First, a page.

‘Blurred Lines’ final verdict charges Robin Thicke and Pharrell $5 million for copying Marvin Gaye's 70s hit
13 December 2018, 10:40
The long-running feud over Pharrell Williams and Robin Thicke's song 'Blurred Lines' has finally come to an end, with both artists due to pay a hefty sum to Marvin Gaye's family.
It all began in 2013 when Marvin Gaye's family claimed that 'Blurred Lines' copied Gaye's song 'Got to Give it Up', released in 1977.
This is not the first time Pharrell and Thicke's song has sparked controversy. Although it went to No. 1 in 2013, it has been at the centre of discussions on sexual consent.
In March 2018, the court announced that Pharrell and Thicke were to pay Gaye's family a total sum of $7.3 million. Pharrell and Thick requested a new trial, but were denied it – however the settlement cost has now been brought down to $5.3 million by US District Judge John A Kronstadt.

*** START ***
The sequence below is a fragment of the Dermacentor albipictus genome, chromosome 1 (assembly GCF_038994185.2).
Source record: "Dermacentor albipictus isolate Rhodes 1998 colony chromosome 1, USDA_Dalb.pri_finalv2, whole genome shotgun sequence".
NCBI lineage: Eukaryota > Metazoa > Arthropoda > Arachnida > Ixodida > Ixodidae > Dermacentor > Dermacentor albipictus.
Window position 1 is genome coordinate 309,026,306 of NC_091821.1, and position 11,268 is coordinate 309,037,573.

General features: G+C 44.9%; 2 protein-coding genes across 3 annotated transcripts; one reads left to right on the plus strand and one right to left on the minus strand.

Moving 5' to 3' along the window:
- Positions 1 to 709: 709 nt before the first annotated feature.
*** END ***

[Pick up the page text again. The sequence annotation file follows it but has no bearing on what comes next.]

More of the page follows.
What is the copyright infringement?
Gaye's family argues that 'Blurred Lines' is a copyright infringement on Gaye's 'Got to Give It Up', and indeed the two songs are very similar. The instrumentation, beat, style of vocals and 'feel' of 'Blurred Lines' draw remarkable parallels to Gaye's 70s hit.
Pharrell and Thicke have defended their music by stating that it uses inspiration from Gaye rather than taking directly from the track.
Pharrell's lawyer Howard King stated: "While we certainly respect the diligence and care devoted by the court throughout these proceedings, we must agree to disagree on the conclusions."
"We look forward to exercising our further remedies and ultimately achieving clarity on the difference between inspiration and copyright infringement."
What happens next?
The case still isn't over, and Pharrell and Thicke are expected to take the dispute to an appeals court where they will attempt to negate or minimise the charges.